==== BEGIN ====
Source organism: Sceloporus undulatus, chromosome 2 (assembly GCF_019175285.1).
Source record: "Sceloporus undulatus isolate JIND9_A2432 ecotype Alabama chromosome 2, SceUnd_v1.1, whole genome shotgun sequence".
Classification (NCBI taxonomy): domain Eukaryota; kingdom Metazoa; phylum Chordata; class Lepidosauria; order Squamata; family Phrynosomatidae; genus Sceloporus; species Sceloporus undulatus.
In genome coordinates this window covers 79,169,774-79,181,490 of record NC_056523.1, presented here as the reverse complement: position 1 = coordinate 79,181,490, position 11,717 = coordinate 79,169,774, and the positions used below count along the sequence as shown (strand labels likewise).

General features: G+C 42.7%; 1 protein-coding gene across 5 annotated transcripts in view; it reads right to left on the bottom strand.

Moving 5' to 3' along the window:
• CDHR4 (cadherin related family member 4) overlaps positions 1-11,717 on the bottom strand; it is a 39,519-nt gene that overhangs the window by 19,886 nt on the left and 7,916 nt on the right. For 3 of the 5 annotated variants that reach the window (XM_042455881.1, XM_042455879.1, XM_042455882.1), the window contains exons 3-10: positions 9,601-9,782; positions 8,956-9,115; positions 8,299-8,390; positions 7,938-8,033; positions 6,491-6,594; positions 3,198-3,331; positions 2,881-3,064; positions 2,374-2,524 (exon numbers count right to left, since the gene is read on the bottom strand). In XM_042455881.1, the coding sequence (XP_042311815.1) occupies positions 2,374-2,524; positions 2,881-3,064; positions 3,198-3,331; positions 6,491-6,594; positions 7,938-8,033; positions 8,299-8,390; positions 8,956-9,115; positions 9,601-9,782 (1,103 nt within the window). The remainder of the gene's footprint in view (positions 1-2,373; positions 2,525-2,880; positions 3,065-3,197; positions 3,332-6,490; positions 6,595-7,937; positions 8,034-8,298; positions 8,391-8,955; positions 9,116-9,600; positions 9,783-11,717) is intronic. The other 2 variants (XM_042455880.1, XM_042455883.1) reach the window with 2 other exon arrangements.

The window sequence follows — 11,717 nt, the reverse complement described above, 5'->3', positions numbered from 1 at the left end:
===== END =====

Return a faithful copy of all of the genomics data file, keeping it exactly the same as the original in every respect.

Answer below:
Source organism: Sceloporus undulatus, chromosome 2 (assembly GCF_019175285.1).
Source record: "Sceloporus undulatus isolate JIND9_A2432 ecotype Alabama chromosome 2, SceUnd_v1.1, whole genome shotgun sequence".
Classification (NCBI taxonomy): domain Eukaryota; kingdom Metazoa; phylum Chordata; class Lepidosauria; order Squamata; family Phrynosomatidae; genus Sceloporus; species Sceloporus undulatus.
In genome coordinates this window covers 79,169,774-79,181,490 of record NC_056523.1, presented here as the reverse complement: position 1 = coordinate 79,181,490, position 11,717 = coordinate 79,169,774, and the positions used below count along the sequence as shown (strand labels likewise).

General features: G+C 42.7%; 1 protein-coding gene across 5 annotated transcripts in view; it reads right to left on the bottom strand.

Moving 5' to 3' along the window:
• CDHR4 (cadherin related family member 4) overlaps positions 1-11,717 on the bottom strand; it is a 39,519-nt gene that overhangs the window by 19,886 nt on the left and 7,916 nt on the right. For 3 of the 5 annotated variants that reach the window (XM_042455881.1, XM_042455879.1, XM_042455882.1), the window contains exons 3-10: positions 9,601-9,782; positions 8,956-9,115; positions 8,299-8,390; positions 7,938-8,033; positions 6,491-6,594; positions 3,198-3,331; positions 2,881-3,064; positions 2,374-2,524 (exon numbers count right to left, since the gene is read on the bottom strand). In XM_042455881.1, the coding sequence (XP_042311815.1) occupies positions 2,374-2,524; positions 2,881-3,064; positions 3,198-3,331; positions 6,491-6,594; positions 7,938-8,033; positions 8,299-8,390; positions 8,956-9,115; positions 9,601-9,782 (1,103 nt within the window). The remainder of the gene's footprint in view (positions 1-2,373; positions 2,525-2,880; positions 3,065-3,197; positions 3,332-6,490; positions 6,595-7,937; positions 8,034-8,298; positions 8,391-8,955; positions 9,116-9,600; positions 9,783-11,717) is intronic. The other 2 variants (XM_042455880.1, XM_042455883.1) reach the window with 2 other exon arrangements.

The window sequence follows — 11,717 nt, the reverse complement described above, 5'->3', positions numbered from 1 at the left end: